ABSTRACT: Background Previous functional neuroimaging studies investigating the neuroanatomy of conversion disorder have yielded inconsistent results that may be attributed to small sample sizes and disparate methodologies. The objective of this study was to better define the functional neuroanatomical correlates of conversion disorder. Methods Ten subjects meeting clinical criteria for unilateral sensory conversion disorder underwent fMRI during which a vibrotactile stimulus was applied to anesthetic and sensate areas. A block design was used with 4 s of stimulation followed by 26 s of rest, the pattern repeated 10 times. Event-related group averages of the BOLD response were compared between conditions. Results All subjects were right-handed females, with a mean age of 41. Group analyses revealed 10 areas that had significantly greater activation (p < .05) when stimulation was applied to the anesthetic body part compared to the contralateral sensate mirror region. They included right paralimbic cortices (anterior cingulate cortex and insula), right temporoparietal junction (angular gyrus and inferior parietal lobule), bilateral dorsolateral prefrontal cortex (middle frontal gyri), right orbital frontal cortex (superior frontal gyrus), right caudate, right ventral-anterior thalamus and left angular gyrus. There was a trend for activation of the somatosensory cortex contralateral to the anesthetic region to be decreased relative to the sensate side. Conclusions Sensory conversion symptoms are associated with a pattern of abnormal cerebral activation comprising neural networks implicated in emotional processing and sensory integration. Further study of the roles and potential interplay of these networks may provide a basis for an underlying psychobiological mechanism of conversion disorder.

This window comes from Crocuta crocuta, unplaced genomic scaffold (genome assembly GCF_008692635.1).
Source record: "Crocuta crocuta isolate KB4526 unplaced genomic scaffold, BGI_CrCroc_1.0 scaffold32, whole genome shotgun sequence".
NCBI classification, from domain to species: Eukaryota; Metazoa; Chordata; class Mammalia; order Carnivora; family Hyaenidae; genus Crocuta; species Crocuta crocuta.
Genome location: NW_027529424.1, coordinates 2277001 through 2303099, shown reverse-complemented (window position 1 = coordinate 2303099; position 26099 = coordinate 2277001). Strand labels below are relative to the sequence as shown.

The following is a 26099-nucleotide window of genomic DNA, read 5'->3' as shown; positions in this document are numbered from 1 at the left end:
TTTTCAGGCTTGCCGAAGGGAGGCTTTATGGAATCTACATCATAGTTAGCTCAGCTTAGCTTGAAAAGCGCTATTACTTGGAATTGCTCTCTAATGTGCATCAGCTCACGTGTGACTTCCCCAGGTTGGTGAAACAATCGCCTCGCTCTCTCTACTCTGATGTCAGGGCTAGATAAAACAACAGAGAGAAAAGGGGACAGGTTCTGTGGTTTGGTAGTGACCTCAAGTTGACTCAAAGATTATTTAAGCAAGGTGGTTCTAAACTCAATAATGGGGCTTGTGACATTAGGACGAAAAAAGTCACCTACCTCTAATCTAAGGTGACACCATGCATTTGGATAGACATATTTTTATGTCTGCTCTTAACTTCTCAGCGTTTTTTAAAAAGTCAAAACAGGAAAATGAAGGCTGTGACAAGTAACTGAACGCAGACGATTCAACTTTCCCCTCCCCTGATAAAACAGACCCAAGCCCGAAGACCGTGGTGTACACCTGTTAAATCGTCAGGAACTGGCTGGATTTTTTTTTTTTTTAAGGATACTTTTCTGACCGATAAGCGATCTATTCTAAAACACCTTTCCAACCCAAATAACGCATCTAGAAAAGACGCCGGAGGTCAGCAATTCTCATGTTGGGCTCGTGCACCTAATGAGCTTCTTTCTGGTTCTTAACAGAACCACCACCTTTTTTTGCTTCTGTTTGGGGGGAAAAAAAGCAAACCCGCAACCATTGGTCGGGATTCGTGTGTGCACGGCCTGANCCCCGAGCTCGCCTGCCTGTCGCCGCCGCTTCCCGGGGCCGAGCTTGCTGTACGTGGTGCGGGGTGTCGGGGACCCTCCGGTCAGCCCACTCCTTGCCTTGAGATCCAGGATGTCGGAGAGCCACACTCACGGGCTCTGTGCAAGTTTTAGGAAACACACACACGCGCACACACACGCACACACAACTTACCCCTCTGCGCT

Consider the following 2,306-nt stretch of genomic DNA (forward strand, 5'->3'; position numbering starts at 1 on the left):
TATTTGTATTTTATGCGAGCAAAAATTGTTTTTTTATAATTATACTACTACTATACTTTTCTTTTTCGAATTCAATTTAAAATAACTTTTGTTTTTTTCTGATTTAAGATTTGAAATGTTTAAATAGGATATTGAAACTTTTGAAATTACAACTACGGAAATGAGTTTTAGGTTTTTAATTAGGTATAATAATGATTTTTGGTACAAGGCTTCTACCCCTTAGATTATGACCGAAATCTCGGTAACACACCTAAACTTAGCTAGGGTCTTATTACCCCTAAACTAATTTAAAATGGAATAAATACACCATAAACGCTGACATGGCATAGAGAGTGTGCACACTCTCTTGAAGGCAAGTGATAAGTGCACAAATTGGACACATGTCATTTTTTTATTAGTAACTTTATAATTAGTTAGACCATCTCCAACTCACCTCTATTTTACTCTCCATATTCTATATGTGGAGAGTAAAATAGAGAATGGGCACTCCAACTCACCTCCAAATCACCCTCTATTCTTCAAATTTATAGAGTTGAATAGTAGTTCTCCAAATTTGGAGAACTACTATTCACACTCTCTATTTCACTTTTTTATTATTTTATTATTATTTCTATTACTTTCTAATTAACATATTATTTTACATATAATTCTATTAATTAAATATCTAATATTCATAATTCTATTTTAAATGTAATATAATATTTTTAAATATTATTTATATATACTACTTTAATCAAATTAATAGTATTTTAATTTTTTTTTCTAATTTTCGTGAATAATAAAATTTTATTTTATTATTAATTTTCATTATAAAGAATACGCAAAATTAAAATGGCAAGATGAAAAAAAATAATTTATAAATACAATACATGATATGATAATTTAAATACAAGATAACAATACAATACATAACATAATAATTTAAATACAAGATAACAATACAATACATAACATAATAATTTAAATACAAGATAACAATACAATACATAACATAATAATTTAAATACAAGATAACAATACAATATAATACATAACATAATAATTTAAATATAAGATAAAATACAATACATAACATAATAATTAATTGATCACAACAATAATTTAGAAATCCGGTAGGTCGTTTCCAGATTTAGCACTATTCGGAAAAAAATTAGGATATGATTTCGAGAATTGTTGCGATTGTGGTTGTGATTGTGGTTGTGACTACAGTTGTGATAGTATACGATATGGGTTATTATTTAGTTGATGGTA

Full-text · Article · Dec 2014 · Clinical neuroimaging
  • Source
    [Show abstract] [Hide abstract]
    ABSTRACT: Previous neuroimaging studies link both alcohol use disorder (AUD) and early adversity to neurobiological differences in the adult brain. However, the association between AUD and childhood adversity and effects on the developing adolescent brain are less clear, due in part to the confound of psychiatric comorbidity. Here we examine early life adversity and its association with brain volume in a unique sample of 116 South African adolescents (aged 12-16) with AUD but without psychiatric comorbidity. Participants were 58 adolescents with DSM-IV alcohol dependence and with no other psychiatric comorbidities, and 58 age-, gender- and protocol-matched light/non-drinking controls (HC). Assessments included the Childhood Trauma Questionnaire (CTQ). MR images were acquired on a 3T Siemens Magnetom Allegra scanner. Volumes of global and regional structures were estimated using SPM8 Voxel Based Morphometry (VBM), with analysis of covariance (ANCOVA) and regression analyses. In whole brain ANCOVA analyses, a main effect of group when examining the AUD effect after covarying out CTQ was observed on brain volume in bilateral superior temporal gyrus. Subsequent regression analyses to examine how childhood trauma scores are linked to brain volumes in the total cohort revealed a negative correlation in the left hippocampus and right precentral gyrus. Furthermore, bilateral (but most significantly left) hippocampal volume was negatively associated with sub-scores on the CTQ in the total cohort. These findings support our view that some alterations found in brain volumes in studies of adolescent AUD may reflect the impact of confounding factors such as psychiatric comorbidity rather than the effects of alcohol per se. In particular, early life adversity may influence the developing adolescent brain in specific brain regions, such as the hippocampus.
    Full-text · Article · Feb 2014 · Metabolic Brain Disease
Show more